7. Northwest District, Portland
In the 97210 ZIP code, there were 60 sales. Homes spent an average of 53 days on the market, and the median sale price was $555,000, down 1.2 percent from $562,000 a year earlier. More on this neighborhood.
8. Foster-Powell/Woodstock, Portland
In the 97206 ZIP code, there were 254 sales. Homes spent an average of 23 days on the market, and the median sale price was $399,000, down 0.7 percent from $402,000 a year earlier. More on this neighborhood.
9. St. Johns/Portsmouth, Portland
In the 97203 ZIP code, there were 150 sales. Homes spent an average of 22 days on the market, and the median sale price was $378,125, down 0.5 percent from $380,000 a year earlier. More on this neighborhood.
10. West Lake Oswego
In the 97035 ZIP code, there were 161 sales. Homes spent an average of 27 days on the market, and the median sale price was $510,000, down 0.2 percent from $511,000 a year earlier. More on this neighborhood.
The National Association of Realtors reported that their Pending Home Sales index reflected the fifth month in a row of declining home sales on an annualized basis. Five months of declining pending home sales indicate more than a seasonal flutter.
As with others, I look around and listen to brokerage firms in the Denver area, as well as in other areas. What I’ve heard is that even sky-high markets like Seattle and Denver are seeing increased inventory and a decrease in the aggressiveness of buyers in mid- to upper-price ranges regarding multi-offer situations. We’ve read about this same situation in other markets as well – declining home sale units and increased inventory. The Real Deal and other publications, for instance, are reporting this about the New York City market.
In this blazing-hot housing market of severe home shortages and rapidly rising prices, many buyers around the country have found themselves left shivering in the cold. But while builders would love to swoop in, construct a bunch of homes, and save the day (while making bucketloads of cash), they can’t. They simply don’t have the manpower.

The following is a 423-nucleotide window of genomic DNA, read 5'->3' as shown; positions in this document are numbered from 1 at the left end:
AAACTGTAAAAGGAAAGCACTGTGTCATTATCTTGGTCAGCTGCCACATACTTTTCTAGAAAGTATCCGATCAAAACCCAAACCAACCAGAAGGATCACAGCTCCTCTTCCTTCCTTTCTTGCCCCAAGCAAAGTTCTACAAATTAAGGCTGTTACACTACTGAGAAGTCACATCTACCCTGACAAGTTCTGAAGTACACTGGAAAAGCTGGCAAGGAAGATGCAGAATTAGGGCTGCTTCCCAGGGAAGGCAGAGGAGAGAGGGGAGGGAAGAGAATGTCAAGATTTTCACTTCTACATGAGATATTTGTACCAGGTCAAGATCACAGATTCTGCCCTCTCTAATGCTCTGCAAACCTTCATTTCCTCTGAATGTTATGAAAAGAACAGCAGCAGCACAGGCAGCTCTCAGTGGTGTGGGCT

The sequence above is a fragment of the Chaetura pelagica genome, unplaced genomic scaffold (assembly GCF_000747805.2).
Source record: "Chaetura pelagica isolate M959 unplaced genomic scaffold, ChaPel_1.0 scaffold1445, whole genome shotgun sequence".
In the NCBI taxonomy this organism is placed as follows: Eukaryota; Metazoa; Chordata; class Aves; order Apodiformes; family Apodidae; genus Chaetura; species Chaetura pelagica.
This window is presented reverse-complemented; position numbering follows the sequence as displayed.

Construction workers have become an increasingly rare and precious commodity in today’s housing market. The national labor shortage is dramatically slowing down builders—many of whom already have their hands full with remodeling homes for baby boomers planning to age in place, and rebuilding thousands of homes ravaged by last year’s hurricanes and wildfires. Combined with overall rising construction costs, it means an influx of new homes to ease the housing shortage and tame runaway prices isn’t coming anytime soon.
Skilled workers such as home framers, electricians, plumbers, masons, carpenters, and HVAC installers are especially in demand, builders say.
But builders are partly to blame for the crisis, which is helping to drive up home prices across the nation. They were some of the first to lay off workers during the financial crisis as development stalled, and many of those workers have since moved on. The crackdown on immigration and the opioid epidemic have siphoned off laborers. Meanwhile, many potential workers simply don’t want to toil outside in the heat and the cold when they could work in a climate-controlled office.
In other words, it’s a perfect storm for both builders and aspiring home buyers.
“We’ve got rising housing demand at the same time that the residential construction industry lacks workers,” says Robert Dietz, chief economist of the National Association of Home Builders. He predicts about 900,000 single-family houses will be built this year—whereas 1.2 million are needed to keep up with demand from those hoping to purchase a home of their own.
How bad is the labor shortage?
To put the problem into perspective, there were 250,000 unfilled construction jobs at the beginning of the year, according to an NAHB analysis. The unemployment rate for the industry, reflecting unfilled positions, was 7.4% in March, according to a government data analysis by the Associated General Contractors of America, a trade group for commercial builders. That’s significantly higher than the national unemployment rate of just 4.1%.